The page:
This is usually one of those books people praise to no end while I'm quite unimpressed. You have to put a very strong will to study the material as it is very easy to just read and nod. In this book I tried hard not to do that and I went on studying the diagrams trying to decide on the next move. If I found the next move could be posed into an exercise (it was Dvoretsky and his little '?' marks in some diagrams who inspired me to do that) I would mark the diagram as an exercise (so next time I read the book I can train myself better). The final product looks like this:




In that chapter, for example, I found 39 exercises. I am too lazy to go through each chapter counting the exercises I found, but one may assume it is more than two hundred.

Taking advantage of the picture above I can say the edition is pretty good (at least in hardcover). As you see, the book lies flat on his own, something very useful when you are studying the material. I have already praised enough this publisher hardcovers, so there is nothing else to add.

The length of the book, at near 500 pages, is really great. You cannot really ask for more. And this extra size does not translate in an increasing price, which is good. It cost as much as the usual QC stuff.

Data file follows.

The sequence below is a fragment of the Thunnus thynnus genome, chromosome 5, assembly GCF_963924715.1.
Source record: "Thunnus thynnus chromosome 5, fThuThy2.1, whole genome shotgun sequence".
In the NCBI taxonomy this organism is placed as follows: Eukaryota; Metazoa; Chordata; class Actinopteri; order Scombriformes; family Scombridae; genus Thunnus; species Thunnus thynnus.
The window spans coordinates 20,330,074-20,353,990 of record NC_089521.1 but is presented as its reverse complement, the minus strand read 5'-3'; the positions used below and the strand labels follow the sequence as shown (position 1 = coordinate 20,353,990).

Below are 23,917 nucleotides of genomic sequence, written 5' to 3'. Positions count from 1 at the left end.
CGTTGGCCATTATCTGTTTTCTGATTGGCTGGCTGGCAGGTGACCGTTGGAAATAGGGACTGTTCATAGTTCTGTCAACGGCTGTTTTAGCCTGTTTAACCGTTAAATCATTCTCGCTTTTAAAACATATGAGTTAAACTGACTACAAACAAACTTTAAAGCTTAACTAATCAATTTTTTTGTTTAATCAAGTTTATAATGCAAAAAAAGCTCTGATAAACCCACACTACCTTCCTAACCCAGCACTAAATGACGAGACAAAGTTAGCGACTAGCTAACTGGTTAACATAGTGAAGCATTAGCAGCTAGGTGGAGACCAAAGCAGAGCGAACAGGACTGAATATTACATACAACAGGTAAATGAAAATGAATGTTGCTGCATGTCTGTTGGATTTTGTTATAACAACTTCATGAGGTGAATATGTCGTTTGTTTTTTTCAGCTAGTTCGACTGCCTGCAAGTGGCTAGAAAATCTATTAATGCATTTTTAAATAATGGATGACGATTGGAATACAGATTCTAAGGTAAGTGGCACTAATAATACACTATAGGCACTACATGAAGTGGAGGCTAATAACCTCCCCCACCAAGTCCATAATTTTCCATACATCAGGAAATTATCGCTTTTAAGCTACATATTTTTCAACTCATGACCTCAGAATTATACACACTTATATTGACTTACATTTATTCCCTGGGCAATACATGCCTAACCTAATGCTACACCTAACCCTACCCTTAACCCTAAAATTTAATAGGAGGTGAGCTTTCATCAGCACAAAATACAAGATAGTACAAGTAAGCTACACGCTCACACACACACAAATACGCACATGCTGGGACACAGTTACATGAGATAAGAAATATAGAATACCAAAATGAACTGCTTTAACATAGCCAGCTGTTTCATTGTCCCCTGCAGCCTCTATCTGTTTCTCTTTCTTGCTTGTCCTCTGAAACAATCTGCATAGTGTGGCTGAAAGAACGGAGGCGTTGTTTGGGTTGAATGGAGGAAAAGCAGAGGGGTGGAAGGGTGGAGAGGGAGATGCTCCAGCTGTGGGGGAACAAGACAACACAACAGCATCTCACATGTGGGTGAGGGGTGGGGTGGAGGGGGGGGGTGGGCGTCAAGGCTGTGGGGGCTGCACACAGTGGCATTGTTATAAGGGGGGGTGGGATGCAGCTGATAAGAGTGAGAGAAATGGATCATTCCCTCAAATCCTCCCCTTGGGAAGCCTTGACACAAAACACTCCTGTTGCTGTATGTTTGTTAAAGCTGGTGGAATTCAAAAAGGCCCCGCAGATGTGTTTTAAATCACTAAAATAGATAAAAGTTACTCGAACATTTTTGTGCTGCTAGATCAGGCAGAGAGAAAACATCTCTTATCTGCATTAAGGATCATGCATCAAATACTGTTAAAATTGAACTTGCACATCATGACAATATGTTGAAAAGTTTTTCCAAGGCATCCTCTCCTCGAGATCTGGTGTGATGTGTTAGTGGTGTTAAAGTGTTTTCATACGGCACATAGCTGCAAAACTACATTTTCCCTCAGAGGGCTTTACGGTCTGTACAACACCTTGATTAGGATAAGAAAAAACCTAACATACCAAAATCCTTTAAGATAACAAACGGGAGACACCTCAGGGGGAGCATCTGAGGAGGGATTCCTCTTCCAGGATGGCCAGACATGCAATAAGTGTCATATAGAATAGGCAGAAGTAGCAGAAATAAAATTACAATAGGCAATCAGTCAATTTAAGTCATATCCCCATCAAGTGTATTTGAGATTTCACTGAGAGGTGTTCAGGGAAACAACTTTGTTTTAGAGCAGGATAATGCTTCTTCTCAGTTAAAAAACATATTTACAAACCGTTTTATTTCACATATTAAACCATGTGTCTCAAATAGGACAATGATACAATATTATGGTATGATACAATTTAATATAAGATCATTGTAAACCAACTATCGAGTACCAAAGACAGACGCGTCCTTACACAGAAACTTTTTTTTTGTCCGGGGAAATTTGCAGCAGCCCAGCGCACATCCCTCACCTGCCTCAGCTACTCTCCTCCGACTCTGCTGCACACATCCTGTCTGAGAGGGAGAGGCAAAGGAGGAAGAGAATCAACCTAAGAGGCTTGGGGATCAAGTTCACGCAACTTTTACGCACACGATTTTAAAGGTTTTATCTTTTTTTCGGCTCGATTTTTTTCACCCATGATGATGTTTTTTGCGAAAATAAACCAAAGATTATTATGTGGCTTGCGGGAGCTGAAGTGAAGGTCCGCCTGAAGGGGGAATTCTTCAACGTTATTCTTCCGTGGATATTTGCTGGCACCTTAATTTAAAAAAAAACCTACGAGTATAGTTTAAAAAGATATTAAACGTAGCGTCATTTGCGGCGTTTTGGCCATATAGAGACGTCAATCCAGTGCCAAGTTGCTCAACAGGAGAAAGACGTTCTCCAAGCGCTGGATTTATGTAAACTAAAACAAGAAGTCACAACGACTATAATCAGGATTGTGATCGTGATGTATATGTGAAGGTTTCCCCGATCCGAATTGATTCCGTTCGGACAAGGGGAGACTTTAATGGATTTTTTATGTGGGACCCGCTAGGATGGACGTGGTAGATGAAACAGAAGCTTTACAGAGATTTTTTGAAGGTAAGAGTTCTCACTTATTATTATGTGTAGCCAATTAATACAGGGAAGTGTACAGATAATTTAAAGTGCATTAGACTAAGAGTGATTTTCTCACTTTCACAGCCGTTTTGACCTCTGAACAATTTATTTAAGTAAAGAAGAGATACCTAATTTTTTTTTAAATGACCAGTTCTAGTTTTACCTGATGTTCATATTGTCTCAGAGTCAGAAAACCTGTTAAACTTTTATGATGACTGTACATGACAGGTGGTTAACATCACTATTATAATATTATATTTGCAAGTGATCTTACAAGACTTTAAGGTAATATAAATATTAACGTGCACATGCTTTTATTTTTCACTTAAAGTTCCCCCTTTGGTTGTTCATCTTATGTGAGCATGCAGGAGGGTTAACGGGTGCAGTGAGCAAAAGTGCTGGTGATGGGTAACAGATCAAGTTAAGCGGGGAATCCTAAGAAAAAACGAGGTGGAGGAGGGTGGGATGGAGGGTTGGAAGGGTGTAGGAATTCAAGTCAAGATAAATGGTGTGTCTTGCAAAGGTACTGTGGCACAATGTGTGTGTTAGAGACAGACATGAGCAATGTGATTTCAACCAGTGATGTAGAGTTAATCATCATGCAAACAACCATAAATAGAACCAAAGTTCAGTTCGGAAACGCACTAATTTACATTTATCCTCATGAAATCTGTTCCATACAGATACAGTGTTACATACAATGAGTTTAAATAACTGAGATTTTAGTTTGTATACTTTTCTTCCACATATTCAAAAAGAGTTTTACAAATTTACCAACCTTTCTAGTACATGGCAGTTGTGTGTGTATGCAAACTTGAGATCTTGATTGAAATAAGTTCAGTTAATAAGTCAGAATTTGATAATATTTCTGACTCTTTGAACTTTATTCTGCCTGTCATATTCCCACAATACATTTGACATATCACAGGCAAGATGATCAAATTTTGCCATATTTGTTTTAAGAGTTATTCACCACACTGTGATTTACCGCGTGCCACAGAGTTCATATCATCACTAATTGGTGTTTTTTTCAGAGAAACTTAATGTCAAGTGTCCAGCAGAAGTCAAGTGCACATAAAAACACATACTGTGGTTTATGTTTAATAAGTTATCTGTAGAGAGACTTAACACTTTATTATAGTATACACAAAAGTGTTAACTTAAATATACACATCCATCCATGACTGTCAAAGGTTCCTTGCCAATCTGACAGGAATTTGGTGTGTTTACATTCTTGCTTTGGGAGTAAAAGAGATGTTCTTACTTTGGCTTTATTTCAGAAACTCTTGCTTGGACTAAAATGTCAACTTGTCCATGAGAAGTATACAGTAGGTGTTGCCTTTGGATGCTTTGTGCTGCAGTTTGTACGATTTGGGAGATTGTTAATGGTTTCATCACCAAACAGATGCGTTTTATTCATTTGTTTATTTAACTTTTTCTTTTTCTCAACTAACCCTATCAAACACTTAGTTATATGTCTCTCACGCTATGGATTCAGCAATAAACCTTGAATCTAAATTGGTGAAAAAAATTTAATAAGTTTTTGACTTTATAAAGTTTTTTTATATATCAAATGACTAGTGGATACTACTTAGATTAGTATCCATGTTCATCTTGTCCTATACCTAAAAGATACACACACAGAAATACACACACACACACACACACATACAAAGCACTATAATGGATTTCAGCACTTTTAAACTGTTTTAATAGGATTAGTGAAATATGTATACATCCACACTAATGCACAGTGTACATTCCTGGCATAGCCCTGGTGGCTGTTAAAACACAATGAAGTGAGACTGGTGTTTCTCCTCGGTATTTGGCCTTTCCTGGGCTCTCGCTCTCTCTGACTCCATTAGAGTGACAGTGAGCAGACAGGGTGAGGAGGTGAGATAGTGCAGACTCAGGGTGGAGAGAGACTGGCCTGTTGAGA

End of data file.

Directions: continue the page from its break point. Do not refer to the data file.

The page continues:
Marin's style of writing is pretty good and insightful. While reading it I was able to understand why so many people claim this book to be one of the modern classics. Marin does not mince words and explains what is going on quite well.

However I was troubled with the analysis. There are three things I want to point out:

  • Big statements: Marin is big on saying: this position is winning. You fire the engine and he does not agree (at least not in my phone). It offers a line for the defending side and Marin does not talk about it. I understand that engines' opinion in endings have to be taken with a grain of salt as it is easy they have not reached enough depth. On the other hand, if I had doubts about the big statement and find the line of the engine convincing, what am I to do? Maybe the engine is wrong, but the analysis is at least incomplete and the reader is left with doubts.